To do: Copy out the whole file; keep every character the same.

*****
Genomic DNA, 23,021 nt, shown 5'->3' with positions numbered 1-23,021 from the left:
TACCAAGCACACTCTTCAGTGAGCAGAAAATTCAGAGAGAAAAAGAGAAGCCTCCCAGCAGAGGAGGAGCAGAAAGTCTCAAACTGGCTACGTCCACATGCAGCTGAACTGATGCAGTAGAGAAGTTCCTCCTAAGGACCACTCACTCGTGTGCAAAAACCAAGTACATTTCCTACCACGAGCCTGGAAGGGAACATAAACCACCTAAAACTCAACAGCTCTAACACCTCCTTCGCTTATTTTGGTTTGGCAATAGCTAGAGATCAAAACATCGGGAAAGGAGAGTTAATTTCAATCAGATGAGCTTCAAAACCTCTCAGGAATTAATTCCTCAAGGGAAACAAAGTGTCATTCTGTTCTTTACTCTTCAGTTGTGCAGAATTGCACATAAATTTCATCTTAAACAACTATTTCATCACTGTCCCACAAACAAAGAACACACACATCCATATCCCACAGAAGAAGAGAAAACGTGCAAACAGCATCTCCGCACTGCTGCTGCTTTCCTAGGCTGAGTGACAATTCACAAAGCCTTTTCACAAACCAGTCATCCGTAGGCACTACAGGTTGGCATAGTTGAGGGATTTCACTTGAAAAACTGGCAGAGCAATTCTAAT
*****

Genomic DNA, 23,021 nt, shown 5'->3' with positions numbered 1-23,021 from the left:
TACCAAGCACACTCTTCAGTGAGCAGAAAATTCAGAGAGAAAAAGAGAAGCCTCCCAGCAGAGGAGGAGCAGAAAGTCTCAAACTGGCTACGTCCACATGCAGCTGAACTGATGCAGTAGAGAAGTTCCTCCTAAGGACCACTCACTCGTGTGCAAAAACCAAGTACATTTCCTACCACGAGCCTGGAAGGGAACATAAACCACCTAAAACTCAACAGCTCTAACACCTCCTTCGCTTATTTTGGTTTGGCAATAGCTAGAGATCAAAACATCGGGAAAGGAGAGTTAATTTCAATCAGATGAGCTTCAAAACCTCTCAGGAATTAATTCCTCAAGGGAAACAAAGTGTCATTCTGTTCTTTACTCTTCAGTTGTGCAGAATTGCACATAAATTTCATCTTAAACAACTATTTCATCACTGTCCCACAAACAAAGAACACACACATCCATATCCCACAGAAGAAGAGAAAACGTGCAAACAGCATCTCCGCACTGCTGCTGCTTTCCTAGGCTGAGTGACAATTCACAAAGCCTTTTCACAAACCAGTCATCCGTAGGCACTACAGGTTGGCATAGTTGAGGGATTTCACTTGAAAAACTGGCAGAGCAATTCTAAT